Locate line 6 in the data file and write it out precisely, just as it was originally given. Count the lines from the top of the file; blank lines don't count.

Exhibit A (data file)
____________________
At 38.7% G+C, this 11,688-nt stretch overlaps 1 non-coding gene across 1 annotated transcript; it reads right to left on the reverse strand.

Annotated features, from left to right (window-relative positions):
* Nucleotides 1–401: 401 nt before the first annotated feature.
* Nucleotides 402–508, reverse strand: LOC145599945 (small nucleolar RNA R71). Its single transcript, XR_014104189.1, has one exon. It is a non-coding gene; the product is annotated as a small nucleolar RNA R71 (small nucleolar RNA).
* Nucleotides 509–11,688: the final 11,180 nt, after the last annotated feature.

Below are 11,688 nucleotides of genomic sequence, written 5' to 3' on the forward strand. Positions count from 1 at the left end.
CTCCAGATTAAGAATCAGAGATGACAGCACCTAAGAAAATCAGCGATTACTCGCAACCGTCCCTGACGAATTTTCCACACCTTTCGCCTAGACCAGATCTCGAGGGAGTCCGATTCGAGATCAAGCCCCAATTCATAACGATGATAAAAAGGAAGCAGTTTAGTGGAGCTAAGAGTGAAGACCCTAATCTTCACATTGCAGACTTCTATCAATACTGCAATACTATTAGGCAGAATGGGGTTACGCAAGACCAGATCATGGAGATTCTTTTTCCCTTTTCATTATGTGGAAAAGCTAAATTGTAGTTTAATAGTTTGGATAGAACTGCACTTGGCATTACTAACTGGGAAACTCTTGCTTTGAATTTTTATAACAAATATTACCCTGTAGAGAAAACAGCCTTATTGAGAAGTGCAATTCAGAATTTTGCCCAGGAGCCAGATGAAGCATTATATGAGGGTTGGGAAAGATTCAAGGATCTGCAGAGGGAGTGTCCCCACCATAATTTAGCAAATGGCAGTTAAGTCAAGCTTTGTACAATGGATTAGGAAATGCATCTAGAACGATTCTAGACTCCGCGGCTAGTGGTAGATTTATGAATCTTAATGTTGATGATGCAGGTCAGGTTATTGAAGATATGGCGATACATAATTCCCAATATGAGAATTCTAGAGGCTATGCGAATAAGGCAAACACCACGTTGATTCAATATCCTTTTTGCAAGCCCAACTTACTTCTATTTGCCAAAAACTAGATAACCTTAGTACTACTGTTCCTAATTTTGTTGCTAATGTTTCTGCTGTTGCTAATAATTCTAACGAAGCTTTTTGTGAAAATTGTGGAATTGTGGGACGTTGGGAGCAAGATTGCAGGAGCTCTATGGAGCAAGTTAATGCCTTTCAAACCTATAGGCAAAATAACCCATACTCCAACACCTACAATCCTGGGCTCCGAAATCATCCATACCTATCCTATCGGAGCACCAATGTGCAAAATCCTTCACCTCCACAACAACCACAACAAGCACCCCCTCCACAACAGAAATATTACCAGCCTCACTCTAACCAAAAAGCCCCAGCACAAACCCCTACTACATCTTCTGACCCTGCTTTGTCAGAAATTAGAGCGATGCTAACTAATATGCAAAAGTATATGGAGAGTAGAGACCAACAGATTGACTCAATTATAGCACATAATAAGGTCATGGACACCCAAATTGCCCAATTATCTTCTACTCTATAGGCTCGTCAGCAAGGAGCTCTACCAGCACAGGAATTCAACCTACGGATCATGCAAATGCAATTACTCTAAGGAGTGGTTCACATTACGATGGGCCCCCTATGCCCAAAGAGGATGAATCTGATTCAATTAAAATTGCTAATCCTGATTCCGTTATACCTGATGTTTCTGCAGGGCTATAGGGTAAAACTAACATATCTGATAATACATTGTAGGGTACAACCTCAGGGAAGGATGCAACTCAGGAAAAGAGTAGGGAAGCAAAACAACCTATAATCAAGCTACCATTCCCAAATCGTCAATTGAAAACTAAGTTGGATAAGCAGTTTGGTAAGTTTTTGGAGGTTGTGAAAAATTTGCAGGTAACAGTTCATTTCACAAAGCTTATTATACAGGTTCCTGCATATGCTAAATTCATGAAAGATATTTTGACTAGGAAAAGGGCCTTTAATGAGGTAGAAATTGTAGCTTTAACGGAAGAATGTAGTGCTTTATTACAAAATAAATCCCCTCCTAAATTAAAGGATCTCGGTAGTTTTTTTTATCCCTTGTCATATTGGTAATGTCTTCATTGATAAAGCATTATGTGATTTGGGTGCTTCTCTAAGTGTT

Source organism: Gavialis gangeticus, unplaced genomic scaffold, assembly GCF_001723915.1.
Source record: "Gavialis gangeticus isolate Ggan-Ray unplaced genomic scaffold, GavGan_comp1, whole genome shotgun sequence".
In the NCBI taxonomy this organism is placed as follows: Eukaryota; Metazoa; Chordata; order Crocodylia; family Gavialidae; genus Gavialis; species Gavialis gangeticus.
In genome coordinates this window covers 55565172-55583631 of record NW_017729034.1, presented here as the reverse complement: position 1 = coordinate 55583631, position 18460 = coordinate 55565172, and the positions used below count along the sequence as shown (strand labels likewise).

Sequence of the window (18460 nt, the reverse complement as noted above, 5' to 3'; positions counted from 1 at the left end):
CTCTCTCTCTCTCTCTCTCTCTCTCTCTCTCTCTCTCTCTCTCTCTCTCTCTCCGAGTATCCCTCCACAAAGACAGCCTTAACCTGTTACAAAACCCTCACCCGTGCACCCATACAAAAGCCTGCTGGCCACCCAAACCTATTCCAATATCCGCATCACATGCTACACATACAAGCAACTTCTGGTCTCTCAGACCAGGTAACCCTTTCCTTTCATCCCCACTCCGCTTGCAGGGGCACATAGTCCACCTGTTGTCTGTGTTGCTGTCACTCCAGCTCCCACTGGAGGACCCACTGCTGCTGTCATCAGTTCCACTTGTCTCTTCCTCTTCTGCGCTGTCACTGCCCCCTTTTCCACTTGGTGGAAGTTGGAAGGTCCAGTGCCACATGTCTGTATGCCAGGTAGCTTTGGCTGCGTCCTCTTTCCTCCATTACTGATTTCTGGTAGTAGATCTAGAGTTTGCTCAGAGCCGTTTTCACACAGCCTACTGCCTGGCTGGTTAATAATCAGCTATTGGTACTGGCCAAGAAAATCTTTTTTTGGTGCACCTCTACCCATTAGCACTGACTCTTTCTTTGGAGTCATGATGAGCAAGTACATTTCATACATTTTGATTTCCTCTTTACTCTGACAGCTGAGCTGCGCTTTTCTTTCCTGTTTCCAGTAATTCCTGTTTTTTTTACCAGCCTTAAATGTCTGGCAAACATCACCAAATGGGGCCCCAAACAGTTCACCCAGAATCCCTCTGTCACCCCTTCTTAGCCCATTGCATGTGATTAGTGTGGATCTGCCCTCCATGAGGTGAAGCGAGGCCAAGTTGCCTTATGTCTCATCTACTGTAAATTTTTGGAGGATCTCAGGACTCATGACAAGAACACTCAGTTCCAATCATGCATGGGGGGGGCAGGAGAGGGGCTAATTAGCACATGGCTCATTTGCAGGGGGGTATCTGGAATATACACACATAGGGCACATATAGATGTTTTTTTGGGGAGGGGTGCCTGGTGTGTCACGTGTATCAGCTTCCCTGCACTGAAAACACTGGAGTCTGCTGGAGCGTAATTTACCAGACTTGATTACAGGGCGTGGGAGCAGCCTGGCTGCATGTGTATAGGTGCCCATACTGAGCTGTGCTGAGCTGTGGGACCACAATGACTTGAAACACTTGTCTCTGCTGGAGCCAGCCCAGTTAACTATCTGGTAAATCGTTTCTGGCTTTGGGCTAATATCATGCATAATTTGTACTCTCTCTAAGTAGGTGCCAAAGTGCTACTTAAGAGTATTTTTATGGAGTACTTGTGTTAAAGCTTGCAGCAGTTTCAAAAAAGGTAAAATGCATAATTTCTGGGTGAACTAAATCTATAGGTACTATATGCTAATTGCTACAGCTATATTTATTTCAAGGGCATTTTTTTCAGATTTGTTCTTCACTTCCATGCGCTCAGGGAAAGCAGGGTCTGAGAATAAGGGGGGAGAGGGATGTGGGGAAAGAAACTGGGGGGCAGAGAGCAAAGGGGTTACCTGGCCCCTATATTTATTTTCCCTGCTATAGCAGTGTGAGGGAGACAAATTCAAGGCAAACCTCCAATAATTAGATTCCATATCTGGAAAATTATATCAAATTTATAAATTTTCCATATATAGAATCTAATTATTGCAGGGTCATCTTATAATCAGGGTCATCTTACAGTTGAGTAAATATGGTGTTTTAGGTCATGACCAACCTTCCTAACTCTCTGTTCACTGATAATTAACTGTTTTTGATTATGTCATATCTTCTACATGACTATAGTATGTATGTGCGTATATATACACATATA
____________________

Below are 11,688 nucleotides of genomic sequence, written 5' to 3' on the forward strand. Positions count from 1 at the left end.